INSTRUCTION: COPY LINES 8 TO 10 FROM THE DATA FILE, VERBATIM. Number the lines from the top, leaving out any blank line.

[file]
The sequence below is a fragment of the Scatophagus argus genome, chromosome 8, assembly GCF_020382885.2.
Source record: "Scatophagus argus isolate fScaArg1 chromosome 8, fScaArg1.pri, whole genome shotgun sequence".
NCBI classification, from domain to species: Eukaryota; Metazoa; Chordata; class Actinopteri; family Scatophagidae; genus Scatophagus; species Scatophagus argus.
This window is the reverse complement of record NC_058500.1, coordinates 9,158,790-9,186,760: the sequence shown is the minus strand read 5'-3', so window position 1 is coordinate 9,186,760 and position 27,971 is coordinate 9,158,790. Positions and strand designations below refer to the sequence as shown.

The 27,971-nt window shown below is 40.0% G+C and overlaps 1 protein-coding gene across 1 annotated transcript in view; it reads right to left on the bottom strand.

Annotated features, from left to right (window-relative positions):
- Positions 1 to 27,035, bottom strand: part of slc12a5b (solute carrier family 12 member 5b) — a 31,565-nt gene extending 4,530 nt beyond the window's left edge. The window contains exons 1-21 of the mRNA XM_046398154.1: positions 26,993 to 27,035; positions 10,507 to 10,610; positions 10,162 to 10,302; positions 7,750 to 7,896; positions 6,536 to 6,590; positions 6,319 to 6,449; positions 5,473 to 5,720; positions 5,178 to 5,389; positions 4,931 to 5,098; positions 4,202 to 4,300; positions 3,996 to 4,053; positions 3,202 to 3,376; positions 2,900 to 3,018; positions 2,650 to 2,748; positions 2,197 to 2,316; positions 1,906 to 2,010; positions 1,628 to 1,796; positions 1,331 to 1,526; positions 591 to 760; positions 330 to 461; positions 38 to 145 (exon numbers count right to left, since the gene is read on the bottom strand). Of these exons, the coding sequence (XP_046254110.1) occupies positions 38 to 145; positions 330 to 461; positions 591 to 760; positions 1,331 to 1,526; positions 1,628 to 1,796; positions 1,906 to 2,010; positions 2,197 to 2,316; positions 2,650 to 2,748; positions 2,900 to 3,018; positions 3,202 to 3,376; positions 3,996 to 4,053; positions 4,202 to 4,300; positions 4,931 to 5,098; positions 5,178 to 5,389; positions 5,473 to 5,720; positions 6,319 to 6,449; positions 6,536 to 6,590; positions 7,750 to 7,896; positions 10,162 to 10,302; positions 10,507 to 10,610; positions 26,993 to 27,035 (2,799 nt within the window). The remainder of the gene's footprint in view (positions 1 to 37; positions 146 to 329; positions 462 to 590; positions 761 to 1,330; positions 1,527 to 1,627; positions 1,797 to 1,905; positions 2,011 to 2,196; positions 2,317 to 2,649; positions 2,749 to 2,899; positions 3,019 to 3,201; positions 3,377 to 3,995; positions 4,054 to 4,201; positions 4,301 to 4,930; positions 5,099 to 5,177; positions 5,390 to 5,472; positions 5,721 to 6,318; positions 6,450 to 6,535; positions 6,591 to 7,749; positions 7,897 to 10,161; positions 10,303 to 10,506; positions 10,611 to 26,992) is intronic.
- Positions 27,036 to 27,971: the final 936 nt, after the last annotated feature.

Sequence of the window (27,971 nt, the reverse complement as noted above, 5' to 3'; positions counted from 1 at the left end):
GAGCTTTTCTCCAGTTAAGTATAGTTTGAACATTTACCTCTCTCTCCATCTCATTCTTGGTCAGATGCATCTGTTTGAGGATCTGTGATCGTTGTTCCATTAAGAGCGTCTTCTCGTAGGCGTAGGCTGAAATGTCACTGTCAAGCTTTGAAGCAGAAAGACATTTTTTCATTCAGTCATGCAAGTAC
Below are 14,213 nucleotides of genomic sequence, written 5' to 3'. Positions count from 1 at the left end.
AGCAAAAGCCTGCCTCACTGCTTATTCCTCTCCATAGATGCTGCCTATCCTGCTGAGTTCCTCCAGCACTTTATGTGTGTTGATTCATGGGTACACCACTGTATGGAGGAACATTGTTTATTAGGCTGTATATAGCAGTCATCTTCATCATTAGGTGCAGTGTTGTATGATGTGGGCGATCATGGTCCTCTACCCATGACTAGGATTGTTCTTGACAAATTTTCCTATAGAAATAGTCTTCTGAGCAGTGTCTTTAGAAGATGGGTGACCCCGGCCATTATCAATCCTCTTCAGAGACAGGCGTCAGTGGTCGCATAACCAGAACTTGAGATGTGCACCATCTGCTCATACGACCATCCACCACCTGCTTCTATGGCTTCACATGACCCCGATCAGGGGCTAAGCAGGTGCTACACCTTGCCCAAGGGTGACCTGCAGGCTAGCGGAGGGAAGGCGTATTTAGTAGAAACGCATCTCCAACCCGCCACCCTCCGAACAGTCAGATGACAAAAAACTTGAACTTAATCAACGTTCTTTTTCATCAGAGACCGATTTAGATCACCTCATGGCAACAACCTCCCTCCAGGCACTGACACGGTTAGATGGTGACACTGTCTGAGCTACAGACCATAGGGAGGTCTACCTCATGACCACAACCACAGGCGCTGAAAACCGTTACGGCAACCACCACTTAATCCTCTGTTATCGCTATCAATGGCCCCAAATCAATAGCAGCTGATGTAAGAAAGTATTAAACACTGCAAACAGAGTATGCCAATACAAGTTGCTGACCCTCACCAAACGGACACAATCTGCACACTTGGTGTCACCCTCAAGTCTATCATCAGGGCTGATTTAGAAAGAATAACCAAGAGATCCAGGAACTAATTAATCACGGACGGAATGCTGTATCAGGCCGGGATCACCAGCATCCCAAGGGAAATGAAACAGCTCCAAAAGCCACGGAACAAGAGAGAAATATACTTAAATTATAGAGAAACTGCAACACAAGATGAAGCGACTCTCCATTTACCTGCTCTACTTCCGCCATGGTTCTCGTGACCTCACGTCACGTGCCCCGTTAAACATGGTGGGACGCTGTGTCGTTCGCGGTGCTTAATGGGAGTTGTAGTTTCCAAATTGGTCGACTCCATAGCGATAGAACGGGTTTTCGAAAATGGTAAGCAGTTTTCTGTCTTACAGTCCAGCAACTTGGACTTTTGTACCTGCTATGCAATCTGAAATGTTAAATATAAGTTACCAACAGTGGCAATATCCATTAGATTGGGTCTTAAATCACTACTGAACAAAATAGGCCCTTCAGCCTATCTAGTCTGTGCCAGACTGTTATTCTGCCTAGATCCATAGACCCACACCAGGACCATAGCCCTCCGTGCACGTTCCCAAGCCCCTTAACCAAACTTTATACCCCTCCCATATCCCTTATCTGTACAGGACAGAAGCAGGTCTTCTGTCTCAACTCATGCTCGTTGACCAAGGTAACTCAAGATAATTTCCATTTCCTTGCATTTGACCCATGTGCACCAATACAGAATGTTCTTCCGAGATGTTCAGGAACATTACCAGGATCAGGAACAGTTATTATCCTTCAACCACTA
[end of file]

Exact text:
- Positions 27,036 to 27,971: the final 936 nt, after the last annotated feature.

Sequence of the window (27,971 nt, the reverse complement as noted above, 5' to 3'; positions counted from 1 at the left end):
GAGCTTTTCTCCAGTTAAGTATAGTTTGAACATTTACCTCTCTCTCCATCTCATTCTTGGTCAGATGCATCTGTTTGAGGATCTGTGATCGTTGTTCCATTAAGAGCGTCTTCTCGTAGGCGTAGGCTGAAATGTCACTGTCAAGCTTTGAAGCAGAAAGACATTTTTTCATTCAGTCATGCAAGTAC